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Concord has new mayor, councilman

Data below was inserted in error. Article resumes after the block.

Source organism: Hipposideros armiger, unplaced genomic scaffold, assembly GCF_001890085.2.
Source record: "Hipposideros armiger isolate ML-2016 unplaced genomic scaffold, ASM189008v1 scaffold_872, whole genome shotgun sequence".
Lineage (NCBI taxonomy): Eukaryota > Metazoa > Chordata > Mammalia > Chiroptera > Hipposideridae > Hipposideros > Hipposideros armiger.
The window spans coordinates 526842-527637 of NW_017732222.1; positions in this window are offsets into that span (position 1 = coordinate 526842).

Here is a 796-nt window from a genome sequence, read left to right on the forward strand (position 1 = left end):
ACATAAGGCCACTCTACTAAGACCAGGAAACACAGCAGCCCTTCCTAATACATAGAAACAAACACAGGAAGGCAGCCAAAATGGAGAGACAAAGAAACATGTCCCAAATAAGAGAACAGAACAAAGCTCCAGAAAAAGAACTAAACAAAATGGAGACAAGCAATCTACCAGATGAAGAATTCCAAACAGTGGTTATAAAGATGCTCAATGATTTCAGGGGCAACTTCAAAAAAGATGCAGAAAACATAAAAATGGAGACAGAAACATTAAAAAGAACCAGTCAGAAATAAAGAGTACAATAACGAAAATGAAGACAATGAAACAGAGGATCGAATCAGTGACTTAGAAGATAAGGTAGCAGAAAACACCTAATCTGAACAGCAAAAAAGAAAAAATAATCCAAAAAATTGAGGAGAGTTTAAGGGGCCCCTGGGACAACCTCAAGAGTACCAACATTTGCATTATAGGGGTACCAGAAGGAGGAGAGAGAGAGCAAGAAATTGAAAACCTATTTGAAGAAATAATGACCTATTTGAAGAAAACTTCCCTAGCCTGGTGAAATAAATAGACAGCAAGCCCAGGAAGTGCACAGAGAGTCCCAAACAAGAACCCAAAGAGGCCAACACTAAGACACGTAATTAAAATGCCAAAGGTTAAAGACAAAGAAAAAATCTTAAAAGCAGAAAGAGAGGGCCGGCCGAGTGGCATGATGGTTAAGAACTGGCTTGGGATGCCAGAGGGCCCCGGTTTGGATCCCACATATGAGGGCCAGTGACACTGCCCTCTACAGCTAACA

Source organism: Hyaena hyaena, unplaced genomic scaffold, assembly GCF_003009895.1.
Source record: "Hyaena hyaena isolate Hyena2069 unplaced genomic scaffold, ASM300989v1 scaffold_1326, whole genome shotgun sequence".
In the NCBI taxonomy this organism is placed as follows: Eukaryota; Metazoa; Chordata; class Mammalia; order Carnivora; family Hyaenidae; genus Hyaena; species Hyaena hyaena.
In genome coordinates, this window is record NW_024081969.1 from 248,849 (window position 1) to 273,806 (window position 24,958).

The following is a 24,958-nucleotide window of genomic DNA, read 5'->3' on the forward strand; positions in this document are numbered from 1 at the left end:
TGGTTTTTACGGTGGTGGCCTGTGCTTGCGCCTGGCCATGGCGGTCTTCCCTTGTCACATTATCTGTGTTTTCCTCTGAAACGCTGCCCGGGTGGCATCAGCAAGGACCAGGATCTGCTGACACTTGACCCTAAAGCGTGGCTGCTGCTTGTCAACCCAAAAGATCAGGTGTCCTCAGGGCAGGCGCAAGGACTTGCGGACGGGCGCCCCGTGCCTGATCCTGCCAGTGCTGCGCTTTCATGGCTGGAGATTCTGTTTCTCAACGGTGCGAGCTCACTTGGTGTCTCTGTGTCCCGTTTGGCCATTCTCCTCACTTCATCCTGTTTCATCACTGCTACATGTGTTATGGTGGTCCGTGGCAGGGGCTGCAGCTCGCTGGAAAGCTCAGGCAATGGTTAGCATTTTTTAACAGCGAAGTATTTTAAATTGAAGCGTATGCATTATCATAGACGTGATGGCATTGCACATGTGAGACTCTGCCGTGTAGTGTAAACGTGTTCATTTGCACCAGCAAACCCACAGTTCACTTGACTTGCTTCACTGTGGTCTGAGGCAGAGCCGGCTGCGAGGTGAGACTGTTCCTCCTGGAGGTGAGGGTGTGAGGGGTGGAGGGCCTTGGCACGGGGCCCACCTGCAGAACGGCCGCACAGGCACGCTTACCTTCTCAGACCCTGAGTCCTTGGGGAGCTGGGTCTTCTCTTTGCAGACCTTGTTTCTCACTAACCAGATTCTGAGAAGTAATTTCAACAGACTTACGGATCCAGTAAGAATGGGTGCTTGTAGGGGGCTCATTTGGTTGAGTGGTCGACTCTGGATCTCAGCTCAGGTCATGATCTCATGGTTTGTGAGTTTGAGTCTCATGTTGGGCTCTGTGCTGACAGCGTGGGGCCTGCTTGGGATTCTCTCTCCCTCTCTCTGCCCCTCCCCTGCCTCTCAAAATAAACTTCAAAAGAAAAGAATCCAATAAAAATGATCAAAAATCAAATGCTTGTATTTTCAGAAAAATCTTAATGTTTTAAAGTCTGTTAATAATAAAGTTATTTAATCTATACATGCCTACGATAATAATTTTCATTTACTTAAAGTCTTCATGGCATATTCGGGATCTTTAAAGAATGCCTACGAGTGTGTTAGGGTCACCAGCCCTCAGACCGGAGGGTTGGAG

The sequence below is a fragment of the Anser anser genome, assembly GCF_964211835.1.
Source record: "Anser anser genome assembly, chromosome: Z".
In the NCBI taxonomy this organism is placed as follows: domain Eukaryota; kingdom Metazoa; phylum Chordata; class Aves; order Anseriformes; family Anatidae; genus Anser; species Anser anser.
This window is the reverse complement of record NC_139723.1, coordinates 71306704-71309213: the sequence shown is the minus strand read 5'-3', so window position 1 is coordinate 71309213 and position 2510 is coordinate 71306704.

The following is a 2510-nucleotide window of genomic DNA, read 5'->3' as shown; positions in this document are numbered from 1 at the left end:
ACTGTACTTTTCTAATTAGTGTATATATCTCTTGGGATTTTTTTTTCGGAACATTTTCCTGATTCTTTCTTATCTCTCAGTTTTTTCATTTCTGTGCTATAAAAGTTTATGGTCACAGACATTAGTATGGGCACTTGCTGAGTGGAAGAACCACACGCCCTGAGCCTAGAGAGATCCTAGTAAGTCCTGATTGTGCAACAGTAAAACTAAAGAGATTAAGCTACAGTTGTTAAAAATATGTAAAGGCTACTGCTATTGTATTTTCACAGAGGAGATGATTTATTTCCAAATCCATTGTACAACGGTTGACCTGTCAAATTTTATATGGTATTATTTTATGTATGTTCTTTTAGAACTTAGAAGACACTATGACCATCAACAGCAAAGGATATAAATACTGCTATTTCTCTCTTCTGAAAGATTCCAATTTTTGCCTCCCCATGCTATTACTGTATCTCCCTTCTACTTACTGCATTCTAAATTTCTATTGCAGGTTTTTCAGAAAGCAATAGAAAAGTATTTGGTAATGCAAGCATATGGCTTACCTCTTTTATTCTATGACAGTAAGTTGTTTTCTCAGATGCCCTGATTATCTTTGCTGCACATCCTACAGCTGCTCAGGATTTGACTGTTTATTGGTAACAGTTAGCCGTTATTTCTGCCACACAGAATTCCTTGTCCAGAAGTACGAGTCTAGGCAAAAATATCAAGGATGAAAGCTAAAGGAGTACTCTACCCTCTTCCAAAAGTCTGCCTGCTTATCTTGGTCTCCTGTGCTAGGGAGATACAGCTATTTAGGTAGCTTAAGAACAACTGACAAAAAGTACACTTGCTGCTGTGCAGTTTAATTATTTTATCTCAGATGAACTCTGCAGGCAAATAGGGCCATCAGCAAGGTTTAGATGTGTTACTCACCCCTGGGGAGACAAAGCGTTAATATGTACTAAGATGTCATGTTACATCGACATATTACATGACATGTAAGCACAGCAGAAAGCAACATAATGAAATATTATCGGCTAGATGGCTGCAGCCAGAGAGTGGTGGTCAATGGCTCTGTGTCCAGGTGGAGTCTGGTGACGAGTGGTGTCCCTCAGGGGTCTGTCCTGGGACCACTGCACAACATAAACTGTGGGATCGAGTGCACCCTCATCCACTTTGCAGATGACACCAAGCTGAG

By Dwain W. Penn Concord native John P. Strickland was sworn in as mayor on June 9 in the absence of city attorney Ed Trice. A special election previously set for June 16 was cancelled since Strickland qualified unopposed as mayor and Timothy Brown qualified unopposed for council seat Post 1. Strickland took the helm of city government as mayor pro tem eight months ago following legal problems for former mayor Jim Roberts. When it was determined that Roberts would not be returning to his post, Strickland became interim mayor until a special election was set following several days of qualifying. With only one candidate qualified, Strickland became mayor unopposed. One of the first acts as mayor was the setting of ambitious goals for the remaining 18 months of his tenure. Strickland dedicated his comments to his vision for the city. ’Since we were able to accomplish a few goals recently,’ said Strickland, ‘I want to add a few more to work on during my service as mayor.’ He confessed that having goals to achieve allows him to work more efficiently. The first subject Strickland mentioned was finances, stressing the need for the city to be very responsible with its funds and spend them wisely. Improvement to the water system was next. He commended the work of employee Stephanie Richardson and her value to the city. Topping the list for the water department were pressure washing the tank, installing more valves, looping the system and eventually replacing the service line along Highway 18 from Eppinger Bridge Road west. Having more valves in the system will help to isolate leaks with minimal disruption of service and having loops system-wide improves both water quality and pressure. The sewerage system was the next topic Strickland addressed. With work recently completed on the south oxidation pond, attention will be given to the north pond and its need for dredging. Streets and roads came next. Patching potholes and water system trenches has been the rule for a municipality with limited funds. Strickland hopes to find grants for repaving projects and to utilize the LMIG funds efficiently. As Strickland invoked the next topic, the park, he added it was dear to his heart because it has become the centerpiece for the city. He aspires to find a grant to help create a lineal park and to maintain it properly for the enjoyment of future generations. Buildings, especially city hall and a new fire station, were next. The county is amenable to the idea of a new fire station once the city figures out how to finance it. With the aspect of planning for the future, Strickland desires to develop a viable plan for land use and zoning, in particular finding a location in the city for commercial use. He believes the city will see growth and a proper foundation of zoning will be beneficial. Finally, Strickland turned his attention to local residents and his need for their help. He asked for citizens to become more involved with the future of Concord, to assist with special projects, to share their opinions of any and all municipal matters, and to show pride for Concord. ’Cooperation has proved successful for the city in the past and sharing the spirit of helpfulness can only improve life for all in the city of Concord,’ said Strickland. COUNCIL ALSO: ’¢ Witnessed the swearing in of new councilman Tim Brown. ’¢ Approved the Pike County Hazard Mitigation plan for the city. ’¢ Heard the removal of trees on Harris Street is going well. All designated trees are now on the ground and work to clean up limbs is ongoing. Fire wood is available to residents for the asking. Contact city hall to get instructions and obtain access to private property. ’¢ Approved the planning and zoning board recommendation on allowing access to the back portion of the Woods 40 acre property.

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